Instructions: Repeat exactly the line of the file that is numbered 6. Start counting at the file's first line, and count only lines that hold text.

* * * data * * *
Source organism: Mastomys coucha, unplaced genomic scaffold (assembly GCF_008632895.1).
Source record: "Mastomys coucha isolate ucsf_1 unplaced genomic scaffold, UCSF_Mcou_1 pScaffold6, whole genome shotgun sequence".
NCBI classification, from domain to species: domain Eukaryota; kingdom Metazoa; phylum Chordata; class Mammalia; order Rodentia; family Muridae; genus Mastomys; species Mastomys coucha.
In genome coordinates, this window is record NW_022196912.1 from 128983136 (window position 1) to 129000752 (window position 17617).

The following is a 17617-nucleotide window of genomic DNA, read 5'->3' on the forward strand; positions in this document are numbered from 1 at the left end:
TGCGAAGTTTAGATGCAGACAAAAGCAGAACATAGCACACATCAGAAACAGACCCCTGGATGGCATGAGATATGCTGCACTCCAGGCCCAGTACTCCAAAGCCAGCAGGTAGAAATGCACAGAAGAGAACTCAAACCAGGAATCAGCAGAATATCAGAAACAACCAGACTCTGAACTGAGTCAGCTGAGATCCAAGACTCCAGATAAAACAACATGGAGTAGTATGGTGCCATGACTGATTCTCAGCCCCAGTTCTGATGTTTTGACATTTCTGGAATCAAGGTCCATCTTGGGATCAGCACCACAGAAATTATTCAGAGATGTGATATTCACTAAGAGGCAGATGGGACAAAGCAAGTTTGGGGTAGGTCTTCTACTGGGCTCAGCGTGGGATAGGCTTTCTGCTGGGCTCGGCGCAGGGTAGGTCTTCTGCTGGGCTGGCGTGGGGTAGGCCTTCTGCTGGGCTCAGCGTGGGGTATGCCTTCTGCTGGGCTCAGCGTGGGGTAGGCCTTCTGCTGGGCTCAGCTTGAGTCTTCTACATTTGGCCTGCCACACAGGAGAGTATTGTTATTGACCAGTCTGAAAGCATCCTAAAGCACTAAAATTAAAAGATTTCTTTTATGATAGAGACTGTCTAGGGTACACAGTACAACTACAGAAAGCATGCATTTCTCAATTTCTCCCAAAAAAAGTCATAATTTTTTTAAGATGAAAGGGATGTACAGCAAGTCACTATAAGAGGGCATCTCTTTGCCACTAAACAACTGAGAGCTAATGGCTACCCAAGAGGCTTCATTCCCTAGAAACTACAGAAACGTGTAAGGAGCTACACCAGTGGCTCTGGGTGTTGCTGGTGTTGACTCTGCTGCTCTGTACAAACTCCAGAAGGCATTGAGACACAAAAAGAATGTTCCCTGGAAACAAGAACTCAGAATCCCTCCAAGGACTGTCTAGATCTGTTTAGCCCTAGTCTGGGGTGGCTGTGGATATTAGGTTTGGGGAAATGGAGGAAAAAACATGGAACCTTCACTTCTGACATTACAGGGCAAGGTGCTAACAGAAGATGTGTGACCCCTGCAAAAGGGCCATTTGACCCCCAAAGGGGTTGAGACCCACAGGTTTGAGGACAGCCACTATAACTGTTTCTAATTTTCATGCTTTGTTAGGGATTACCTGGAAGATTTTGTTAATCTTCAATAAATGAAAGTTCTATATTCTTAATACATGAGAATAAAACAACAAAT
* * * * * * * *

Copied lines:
TGCGAAGTTTAGATGCAGACAAAAGCAGAACATAGCACACATCAGAAACAGACCCCTGGATGGCATGAGATATGCTGCACTCCAGGCCCAGTACTCCAAAGCCAGCAGGTAGAAATGCACAGAAGAGAACTCAAACCAGGAATCAGCAGAATATCAGAAACAACCAGACTCTGAACTGAGTCAGCTGAGATCCAAGACTCCAGATAAAACAACATGGAGTAGTATGGTGCCATGACTGATTCTCAGCCCCAGTTCTGATGTTTTGACATTTCTGGAATCAAGGTCCATCTTGGGATCAGCACCACAGAAATTATTCAGAGATGTGATATTCACTAAGAGGCAGATGGGACAAAGCAAGTTTGGGGTAGGTCTTCTACTGGGCTCAGCGTGGGATAGGCTTTCTGCTGGGCTCGGCGCAGGGTAGGTCTTCTGCTGGGCTGGCGTGGGGTAGGCCTTCTGCTGGGCTCAGCGTGGGGTATGCCTTCTGCTGGGCTCAGCGTGGGGTAGGCCTTCTGCTGGGCTCAGCTTGAGTCTTCTACATTTGGCCTGCCACACAGGAGAGTATTGTTATTGACCAGTCTGAAAGCATCCTAAAGCACTAAAATTAAAAGATTTCTTTTATGATAGAGACTGTCTAGGGTACACAGTACAACTACAGAAAGCATGCATTTCTCAATTTCTCCCAAAAAAAGTCATAATTTTTTTAAGATGAAAGGGATGTACAGCAAGTCACTATAAGAGGGCATCTCTTTGCCACTAAACAACTGAGAGCTAATGGCTACCCAAGAGGCTTCATTCCCTAGAAACTACAGAAACGTGTAAGGAGCTACACCAGTGGCTCTGGGTGTTGCTGGTGTTGACTCTGCTGCTCTGTACAAACTCCAGAAGGCATTGAGACACAAAAAGAATGTTCCCTGGAAACAAGAACTCAGAATCCCTCCAAGGACTGTCTAGATCTGTTTAGCCCTAGTCTGGGGTGGCTGTGGATATTAGGTTTGGGGAAATGGAGGAAAAAACATGGAACCTTCACTTCTGACATTACAGGGCAAGGTGCTAACAGAAGATGTGTGACCCCTGCAAAAGGGCCATTTGACCCCCAAAGGGGTTGAGACCCACAGGTTTGAGGACAGCCACTATAACTGTTTCTAATTTTCATGCTTTGTTAGGGATTACCTGGAAGATTTTGTTAATCTTCAATAAATGAAAGTTCTATATTCTTAATACATGAGAATAAAACAACAAAT